To validate acoustic detection and quantification of rainfall, the PAL data at the Pylos mooring were compared to rainfall data from the Andravida operational weather radar, located at a distance of 125 km. At this range, the lowest beam of the radar reflects off of raindrops at a height of 2 km above the sea surface. Detection of rainfall at this relatively low elevation is an indication of rainfall at the surface. The signal at this height is adjusted to an expected reflectivity at 500-m height based on observed atmospheric structure (VPR), and then corrected for monthly bias by comparison with daily rainfall data from the Methoni weather station, roughly 17 km from the Pylos mooring location. Table 1 summarizes monthly bulk radar rainfall error statistics (i.e., radar-gauge daily rainfall correlation and relative root-mean-square error) evaluated using the Aktio and Methoni rain gauges. Comparison of the radar estimates to the Aktio rain gauge give an overall correlation of 0.75 and a relative RMSE of about 100%, while the correlation and relative RMSE against the Methoni rain gauge observations are about 0.74% and 150%, respectively. Because of the uncertainty in high-temporal-resolution radar rainfall estimates, a quantitative comparison of rainfall is constrained to accumulated rainfall values. Specifically, Fig. 11 shows a comparison of accumulated rainfall values from PAL for February 2009 against coincident estimates by the Andravida weather radar (radar cell over the mooring) and the Methoni weather station (~15 km east of the mooring). The wind speeds from the buoy measurements and PAL estimates are also reported, allowing a qualitative evaluation of the effect of wind speed on the acoustic rainfall estimate. For example, during light wind conditions on 14 February, the PAL overestimated the rainfall accumulation relative to both radar and rain gauge, whereas during high wind conditions on 12 and 19 February, the PAL rain accumulation is low relative to the other rainfall measurements.

Table 1.

Monthly bulk radar rainfall error statistics (correlation and relative root-mean-square error) evaluated using the Aktio and Methoni gauge data.

Table 1.
Fig. 11.
Fig. 11.

Comparison of rainfall accumulation from the Pylos PAL, the Andravida radar, and the Methoni daily rainfall reports during February 2009. Black line indicates time periods when the radar was on, which was during all significant rainfall events at Pylos during February. Also shown is PAL wind speed compared to the mooring anemometer.

Citation: Journal of Atmospheric and Oceanic Technology 32, 2; 10.1175/JTECH-D-13-00264.1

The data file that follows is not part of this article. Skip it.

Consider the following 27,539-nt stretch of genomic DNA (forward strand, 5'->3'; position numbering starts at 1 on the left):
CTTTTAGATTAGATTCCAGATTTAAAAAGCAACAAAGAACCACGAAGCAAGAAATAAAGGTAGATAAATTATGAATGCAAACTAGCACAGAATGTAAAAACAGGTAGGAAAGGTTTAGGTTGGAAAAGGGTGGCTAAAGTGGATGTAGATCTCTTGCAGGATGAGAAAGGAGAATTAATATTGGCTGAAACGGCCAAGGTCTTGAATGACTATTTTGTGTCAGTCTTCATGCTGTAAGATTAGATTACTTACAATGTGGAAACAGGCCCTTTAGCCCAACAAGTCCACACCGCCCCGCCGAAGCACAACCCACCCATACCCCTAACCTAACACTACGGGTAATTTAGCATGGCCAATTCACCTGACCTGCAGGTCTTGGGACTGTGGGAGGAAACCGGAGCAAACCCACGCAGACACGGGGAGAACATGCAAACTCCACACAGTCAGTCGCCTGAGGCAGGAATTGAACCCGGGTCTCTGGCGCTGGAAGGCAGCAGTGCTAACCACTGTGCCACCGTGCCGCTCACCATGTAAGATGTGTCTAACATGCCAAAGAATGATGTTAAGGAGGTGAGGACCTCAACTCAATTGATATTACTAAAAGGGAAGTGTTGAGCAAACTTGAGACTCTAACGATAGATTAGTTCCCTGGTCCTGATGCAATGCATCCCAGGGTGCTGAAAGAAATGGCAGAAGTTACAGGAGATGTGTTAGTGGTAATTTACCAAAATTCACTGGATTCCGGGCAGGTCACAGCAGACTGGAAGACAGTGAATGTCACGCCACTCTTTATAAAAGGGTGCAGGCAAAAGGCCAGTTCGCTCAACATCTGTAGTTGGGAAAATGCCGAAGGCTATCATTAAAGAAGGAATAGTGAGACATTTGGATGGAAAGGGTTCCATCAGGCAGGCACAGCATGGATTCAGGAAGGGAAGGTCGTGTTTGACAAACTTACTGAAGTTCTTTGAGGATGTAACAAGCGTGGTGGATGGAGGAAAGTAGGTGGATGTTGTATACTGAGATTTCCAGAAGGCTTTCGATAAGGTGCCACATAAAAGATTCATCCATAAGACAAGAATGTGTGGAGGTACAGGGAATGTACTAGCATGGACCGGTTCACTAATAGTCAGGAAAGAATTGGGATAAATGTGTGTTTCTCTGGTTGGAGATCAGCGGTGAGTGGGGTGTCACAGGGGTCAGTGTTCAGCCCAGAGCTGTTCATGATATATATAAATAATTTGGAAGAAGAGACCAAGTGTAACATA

5. Sound budgets

An important aspect of PAL is a long-term recorder designed to be deployed for many months at a time. This allows it to sample the marine environment over different seasons and for long periods. Geophysical analysis of wind and rainfall conditions over time can be monitored, and marine animal or shipping detection can be quantified. Direct measurements of the sound field are made, and can be attributed to different acoustic sources. Thus, the relative loudness or persistence of different sources can be quantified, generating a sound budget. For example, Fig. 12 shows the relative dominance of wind, rain, and distant shipping from November 2008 through March 2009 at the Athos mooring. During the winter, the sound of wind and rain dominate, but during the spring (and the very calm conditions), distant shipping is often detected; however, it is not particularly loud. [Note: close ship passages are relatively loud (Fig. 8a).] Figure 13 shows that this relative loudness (of wind, rain, and distant shipping) is a function of frequency. At 20 kHz, rainfall is clearly the loudest signal, and distant shipping is barely above the background instrument noise. Even at 2 kHz, the mean signal from rainfall is usually dominant (when rainfall is present). During the winter months, the mean signal from wind is louder than from distant shipping, indicating that distant shipping will only be detected during periods of relative quiet (between storms). This statement does not apply to close ship passages, which are easily detected even in high wind conditions (Fig. 8a). In the spring (after April), the sound levels from wind drop significantly and distant shipping detection is prevalent.

Fig. 12.
Fig. 12.

PAL ambient noise budget plot over the Athos’ site showing the relative dominance of the sound sources: wind, rain and shipping (mostly distant shipping). During the winter, high wind speeds make wind the dominant sound source.